Tattooed Chef (NASDAQ:TTCF), the plant-based frozen food company which makes ready-to-cook bowls, produced strong results for the fourth quarter and 2020. But TTCF stock still looks to be fully valued, even though it has come down a bit from its recent peak.
TTCF stock went public via a SPAC deal last year and spiked up to a high of $28.64 per share in mid-January. As I wrote last month, the stock was the subject of a scathing short-seller report in November 2020.
But the company seems to have countered most of the allegations.
Stellar Results for 2020 and Upside in 2021
Moreover, the results issued on Feb. 22 for its recent quarterly results showed strong growth. Its revenue rose 47% in Q4 and 76% growth in 2020 compared to the respective prior-year periods. The company will report its full results on March 10, and no profit numbers were released on Feb. 22.
However, as I wrote last month, Tattooed Chef has already forecast $222 million in revenue for 2021. This was in its slide presentation (page 34) in December 2020. On page 33 of that presentation, the company predicted $148 million in revenue for 2020. The statement on Feb. 22 said that Tattooed Chef made $149 million — so it was right on target.
Moreover, page 34 shows the company’s forecasts for sales growth through to 2026. At the end of the fourth year, sales are forecast to be $1 billion. That represents cumulative growth of $851 million over the next six years, or 33.7% annually on a compound basis.
But adjusted EBITDA is forecast by the company to grow from $10 million in 2021 to $200 million by 2026. This represents a much higher growth rate than sales. That works out to 64.75% average annual growth over the next six years. This is twice as fast as its sales growth.
Valuing Tattooed Chef
The company’s valuation right now is $1.6 billion, or 10.7 times its 2020 sales of $149 million. It’s also 7.2 times its 2021 forecast sales of $222 million. However, the EV-to-sales ratio and EV-to-adj. EBITDA ratios are lower.
This is because the company just reported that due to recent warrant conversions into stock, it now has $200 million in cash. That gives it an enterprise value (EV) valuation of $1.4 billion ($1.6 billion minus $200 million).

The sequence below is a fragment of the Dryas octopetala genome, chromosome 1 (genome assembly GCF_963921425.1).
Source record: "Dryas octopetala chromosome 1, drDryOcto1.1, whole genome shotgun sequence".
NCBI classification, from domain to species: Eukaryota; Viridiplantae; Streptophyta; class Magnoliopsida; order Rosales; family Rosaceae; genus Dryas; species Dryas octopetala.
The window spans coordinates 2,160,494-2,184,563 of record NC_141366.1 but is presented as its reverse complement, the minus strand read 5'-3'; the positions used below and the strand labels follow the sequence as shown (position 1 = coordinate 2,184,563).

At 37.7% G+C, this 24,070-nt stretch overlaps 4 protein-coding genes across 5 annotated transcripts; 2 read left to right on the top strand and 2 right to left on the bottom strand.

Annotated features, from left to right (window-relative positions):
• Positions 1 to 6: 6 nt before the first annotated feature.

The company expects to see adjusted EBITDA (earnings before interest, depreciation, taxes, depreciation, and amortization) in 2021 of up to $10 million. Therefore its EV-to-sales multiple is just 6.3 times 2021 sales but 140 times EV-to-adj. EBITDA.
That EV-to-adj. EBITDA multiple for 2021 is very high. But by 2026 the EV-to-adjusted EBITDA ratio is just 7 times (i.e., $1.4 billion divided by $200 million in adj. EBITDA). That is a very reasonable valuation, at least as long as the forecast comes to pass.
However, to account for risk and the time value of money, we need to adjust that forecast by a discount rate. Using a 15% annual discount rate, the factor in year 6 is 43.2%, and the present value of adj. EBITDA works out to $96 million.
Therefore, the risk-adjusted EV-to-adj. EBITDA for 2026 is 14.6 times (i.e., $1.4 billion divided by $96 million). This is a very high ratio and essentially means that the TTCF stock is still fairly valued-to-overvalued.
What To Do With TTCF Stock
You can see that the company is growing quickly and it recently met its own growth projections. The problem is even if it continues to meet its own projections, TTCF stock is still at full value. There is essentially no bargain element.
Moreover, the short report by Kerrisdale Capital mentioned above focuses on the company’s concentrated product and customer focus. It calls the valuation the stock has now “fanciful.”
A more reasonable price would be $15 per share. This would give TTCF stock a $1.075 billion market cap and an $875 million million enterprise value (EV). At that price, the EV-to-sales ratio is just 3.9 times 2021 forecast sales. Moreover, in terms of profitability, its 2026 EV-to-adj. EBITDA (present value) multiple would be just 9.1 times. This is reasonable given its growth rate.
Therefore look for the stock to fall another $6 to $7 over the next year, as the fanciful valuation comes down to earth.
On the date of publication, Mark R. Hake did not hold a long or short position in any of the securities in this article.
Mark Hake writes about personal finance on mrhake.medium.com and runs the Total Yield Value Guide which you can review here.